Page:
2nd Global Conference The Allure of the Erotic An Inclusive Interdisciplinary Project
We have a curious and fascinating range of relationships with the erotic. Perhaps this is fitting given its widespread presence in all aspects of daily life and the power it has to elicit all manner of emotional, aesthetic, rational and irrational responses. In everything we do, from painting to sculpture to dance, from literature to letters to historical documents, from film and television to theatre and performance to photography and all forms of visual media, it is there. Across disciplines, professions, businesses, vocations and practices, the erotic is alive and flourishing.
Wherever humans have lived so has the erotic, as evidenced in fragments of letters between long-separated lovers, in carved phalluses and voluptuous stone goddesses and in music that makes our hearts yearn for something we cannot name. It draws people together yet can sow discontent when it cannot be attained. It crosses racial, ethnic, social, socio-economic, political, educational and age-related boundaries. It causes intense joy and excruciating pain. And it motivates demonstrations of both love and madness, and everything in between.
Yet grappling with ‘the erotic’ is somehow more difficult than it would at first appear.
Standard approaches define it as being “devoted to, or tending to arouse sexual love or desire; strongly marked or affected by sexual desire; generating desire.” Desire is the common factor. But what does it mean to desire a piece of art, a movement in a dance, a person? Is each erotic thing somehow similar, or are there different kinds of desire?
The erotic is a complex and often tangled web of meeting points and intersections at the centre of human existence. It informs our lives, shapes our perceptions and pulls us toward one another while being itself shaped by shifting tastes and perceptions. Shrouded in mystery, it is tantalising, alluring and dangerous all at once.
Perhaps the erotic is a yearning toward connection, toward touch, toward a symbiosis of some kind. Do we all wish, consciously or unconsciously, to connect with the erotic? Are we voluntarily or even involuntarily drawn toward the erotic? Could the erotic be considered a bridge between people, between us and them, between you and me?
Building on The Joys of the Erotic (2018), our second meeting will propose it is all these things and more. It is: a meeting point of intimacy, sensuality, arousal, sexuality, longing and desire; an interface between aesthetics, form, taste, art; a driver of photography, visual imagery and tactile textures; a component of music, performance, dance and fluidity; the object of fashion, design, marketing and social mass appeal; a unique avenue for ethical, political, social, economic, cultural, psychological, and philosophical insights and perspectives. The erotic unites, highlights, undermines and subverts the emotional and intellectual; it stands at the heart of (sexual) relationships, orientations, acts and behaviours and remains compelling to us all.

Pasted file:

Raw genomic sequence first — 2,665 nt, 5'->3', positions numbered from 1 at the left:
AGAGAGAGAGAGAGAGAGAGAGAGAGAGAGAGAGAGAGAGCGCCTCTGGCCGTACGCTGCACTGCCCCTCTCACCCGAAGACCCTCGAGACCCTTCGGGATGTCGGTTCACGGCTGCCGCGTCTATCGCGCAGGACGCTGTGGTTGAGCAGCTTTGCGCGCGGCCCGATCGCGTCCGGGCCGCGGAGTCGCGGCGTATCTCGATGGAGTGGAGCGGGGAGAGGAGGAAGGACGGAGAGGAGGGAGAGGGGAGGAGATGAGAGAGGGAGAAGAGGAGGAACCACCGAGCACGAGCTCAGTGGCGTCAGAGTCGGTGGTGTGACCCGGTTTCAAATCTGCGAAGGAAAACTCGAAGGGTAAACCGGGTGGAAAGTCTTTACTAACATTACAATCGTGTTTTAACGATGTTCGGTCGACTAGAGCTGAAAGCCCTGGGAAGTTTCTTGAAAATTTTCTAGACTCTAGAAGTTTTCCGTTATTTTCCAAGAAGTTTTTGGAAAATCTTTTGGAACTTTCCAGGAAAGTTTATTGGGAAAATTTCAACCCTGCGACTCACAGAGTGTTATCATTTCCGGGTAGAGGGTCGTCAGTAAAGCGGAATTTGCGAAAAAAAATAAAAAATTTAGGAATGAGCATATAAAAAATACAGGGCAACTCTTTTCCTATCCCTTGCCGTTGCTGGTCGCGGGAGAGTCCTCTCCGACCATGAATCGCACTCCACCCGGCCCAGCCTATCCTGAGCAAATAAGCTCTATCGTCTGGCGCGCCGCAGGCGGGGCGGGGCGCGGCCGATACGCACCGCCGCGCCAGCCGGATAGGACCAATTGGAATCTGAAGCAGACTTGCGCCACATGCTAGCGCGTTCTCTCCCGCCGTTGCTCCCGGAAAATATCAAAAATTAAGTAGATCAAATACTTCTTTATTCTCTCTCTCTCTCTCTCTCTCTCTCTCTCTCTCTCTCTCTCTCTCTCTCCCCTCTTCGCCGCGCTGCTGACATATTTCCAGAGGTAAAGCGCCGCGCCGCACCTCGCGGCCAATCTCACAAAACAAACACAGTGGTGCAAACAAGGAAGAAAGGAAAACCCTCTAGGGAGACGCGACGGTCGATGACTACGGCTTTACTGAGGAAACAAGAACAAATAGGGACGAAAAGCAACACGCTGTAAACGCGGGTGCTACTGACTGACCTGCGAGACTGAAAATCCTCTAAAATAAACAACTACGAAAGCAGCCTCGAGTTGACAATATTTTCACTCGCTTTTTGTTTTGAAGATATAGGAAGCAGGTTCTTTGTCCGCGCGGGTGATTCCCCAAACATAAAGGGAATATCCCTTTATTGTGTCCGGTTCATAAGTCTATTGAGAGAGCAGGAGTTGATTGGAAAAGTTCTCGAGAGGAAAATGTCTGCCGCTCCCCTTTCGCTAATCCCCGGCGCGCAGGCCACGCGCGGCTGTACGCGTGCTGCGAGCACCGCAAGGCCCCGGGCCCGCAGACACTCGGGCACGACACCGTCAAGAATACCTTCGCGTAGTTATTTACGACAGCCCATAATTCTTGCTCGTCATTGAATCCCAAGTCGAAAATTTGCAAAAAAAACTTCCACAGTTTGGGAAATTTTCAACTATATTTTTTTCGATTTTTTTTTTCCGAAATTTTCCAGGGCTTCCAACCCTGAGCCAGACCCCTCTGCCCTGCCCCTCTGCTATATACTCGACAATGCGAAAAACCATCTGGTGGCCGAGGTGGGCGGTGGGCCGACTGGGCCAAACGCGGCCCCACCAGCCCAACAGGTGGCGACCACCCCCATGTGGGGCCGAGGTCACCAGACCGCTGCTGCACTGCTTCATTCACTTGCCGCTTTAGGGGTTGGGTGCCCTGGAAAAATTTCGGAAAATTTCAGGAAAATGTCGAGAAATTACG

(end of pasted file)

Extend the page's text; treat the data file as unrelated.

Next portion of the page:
Traditionally seen as socially taboo and often associated with fear and shame, the erotic continues to erupt, thrusting itself into popular culture by any means possible. The erotic, as fitting for such a powerful concept, will not be denied.
This fully inclusive and accessible interdisciplinary conference aims to explore the challenging, paradoxical and ambiguous nature of the ‘erotic’ which finds a resonance inside us all with a view to forming a selective publication to engender further research and collaboration. By providing a forum for ideas, arguments and experiences that might otherwise not receive attention, we aim to explore the Erotic, those who study it, those who live within it, those who have never found it, and those who use it to build connections.
Key themes to be explored include but are not limited to:
- Histories of the erotic
- Local, national, international and global perspectives on the erotic
- Politics and the erotic
- Economics and the commercialization of eroticism
- Public spaces and eroticism
- Virtual spaces and eroticism
- Dating apps
- The law, crime and the erotic
- Madness and eroticism (e.g. Elizabeth Bathory)
- The erotics of death
- Women who write and read gay erotica
- Erotic encounters with the non-human: inanimate objects, sex dolls and erotic robots
- Eroticized combat
- The erotic imagination: literature, art, sculpture, photography, music, theatre, cinema, body art, selfies
- The erotic and education
- The erotic and identity: disability, ethnicity, gender, class and otherness
- The eroticized, and de-eroticized body
- The erotic, pornography and exploitation
- The erotic, ethics and philosophy
- The erotic: absence, control and excess
- The erotic and the perverse
- The erotic and sexual representation
- The role of eroticism in relationships: romance, desire, arousal, excitement
- Eroticism and fantasy or role playing
- Eroticism & fetishism
- The psychology of the erotic
- Religion and the erotic
- The erotic in popular culture